So next morning I am in tram No. 2 as it bumps over the potholes of Odesa. The tram is losing its mind. I am drinking strong tea with a bit of milk as it splashes in my paper cup. I rub a little hole in the mist of the window with my finger and watch the street bristle with tank traps, sandbags, wire; dogs are standing in the entrances to courtyard, belly deep in rain and mist. Next stop is high school No. 117, next to the Isaac Babel monument. It is now a refugee center.
“Don’t be shy, walk around, talk to them, don’t just make shy noises like an old grandma drinking soup.” Julia, who shows me around the center, has a sense of humor. She turns to an older volunteer. “We work here without weekends, because we are inspired, yes, Lenochka?”
“Yes, I’m so exhausted from all this inspiration that I need to sit down.”
“You’re not a reporter, are you?” Julia smiles at me. “Stop clasping your hands like you’re trying to squeeze a lemon and don’t want the juice to get in your eye. Go ask questions.”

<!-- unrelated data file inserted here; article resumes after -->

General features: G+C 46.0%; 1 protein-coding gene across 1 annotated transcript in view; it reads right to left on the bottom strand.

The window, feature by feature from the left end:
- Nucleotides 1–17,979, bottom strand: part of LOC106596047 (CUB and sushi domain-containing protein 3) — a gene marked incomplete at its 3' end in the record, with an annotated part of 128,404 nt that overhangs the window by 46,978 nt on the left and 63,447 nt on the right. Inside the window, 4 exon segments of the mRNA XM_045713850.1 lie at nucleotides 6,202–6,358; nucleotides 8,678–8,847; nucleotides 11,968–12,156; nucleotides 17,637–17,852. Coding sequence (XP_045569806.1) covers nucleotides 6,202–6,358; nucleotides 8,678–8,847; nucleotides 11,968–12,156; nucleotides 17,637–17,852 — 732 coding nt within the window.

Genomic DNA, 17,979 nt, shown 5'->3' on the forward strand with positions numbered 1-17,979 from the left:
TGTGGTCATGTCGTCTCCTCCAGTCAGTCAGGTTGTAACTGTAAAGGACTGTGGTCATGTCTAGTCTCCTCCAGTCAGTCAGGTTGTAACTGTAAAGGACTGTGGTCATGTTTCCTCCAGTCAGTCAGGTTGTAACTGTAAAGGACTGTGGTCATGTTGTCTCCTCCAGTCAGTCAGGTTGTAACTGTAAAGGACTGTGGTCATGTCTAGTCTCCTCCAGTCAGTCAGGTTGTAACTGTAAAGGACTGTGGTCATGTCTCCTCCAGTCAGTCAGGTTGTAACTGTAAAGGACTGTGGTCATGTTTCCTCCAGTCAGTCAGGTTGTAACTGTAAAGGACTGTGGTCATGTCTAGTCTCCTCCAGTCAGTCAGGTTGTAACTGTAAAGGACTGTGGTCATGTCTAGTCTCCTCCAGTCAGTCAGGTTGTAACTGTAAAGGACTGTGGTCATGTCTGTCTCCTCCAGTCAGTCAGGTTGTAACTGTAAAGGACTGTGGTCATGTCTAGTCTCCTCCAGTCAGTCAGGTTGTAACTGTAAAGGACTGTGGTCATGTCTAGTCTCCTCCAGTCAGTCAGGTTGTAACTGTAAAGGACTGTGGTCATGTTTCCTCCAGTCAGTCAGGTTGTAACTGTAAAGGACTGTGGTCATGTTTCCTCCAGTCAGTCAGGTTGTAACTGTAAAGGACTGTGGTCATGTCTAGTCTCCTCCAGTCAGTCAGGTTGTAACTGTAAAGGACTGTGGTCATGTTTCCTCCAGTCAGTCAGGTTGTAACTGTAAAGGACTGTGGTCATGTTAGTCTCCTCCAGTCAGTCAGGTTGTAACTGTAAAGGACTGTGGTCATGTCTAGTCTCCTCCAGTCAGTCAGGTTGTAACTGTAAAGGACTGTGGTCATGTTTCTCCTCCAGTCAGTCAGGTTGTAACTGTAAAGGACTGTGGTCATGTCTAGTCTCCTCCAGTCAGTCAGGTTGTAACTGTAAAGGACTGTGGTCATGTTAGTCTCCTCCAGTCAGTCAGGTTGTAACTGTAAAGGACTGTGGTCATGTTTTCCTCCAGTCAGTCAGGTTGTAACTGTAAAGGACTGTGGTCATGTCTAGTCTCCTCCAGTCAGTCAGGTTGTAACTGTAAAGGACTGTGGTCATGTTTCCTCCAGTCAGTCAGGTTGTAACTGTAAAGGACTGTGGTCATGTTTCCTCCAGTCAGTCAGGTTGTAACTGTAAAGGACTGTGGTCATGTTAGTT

In the time that I spend at school No. 117, the air raid siren wails twice and Lenochka ignores it both times, as does Julia. The kids playing with the cat surely ignore it, and a woman patting her dog ignores it, and the man with a child sleeping on his lap on the stairs ignores it, and, as for me, I don’t hear it, or try to persuade myself that I don’t hear it.
“When the air raid starts, my daughter —” the man kisses the head of his little girl sleeping. “My daughter sleeps by the front door of our apartment. She sleeps like that for nights on end. When the sirens start wailing my little daughter gets dressed very quickly and —” he pats her head. “And she brings me my shoes —” he coughs. The little girl sleeping on his lap adjust her foot a bit. “She’s barely four years old, how did she learn this?”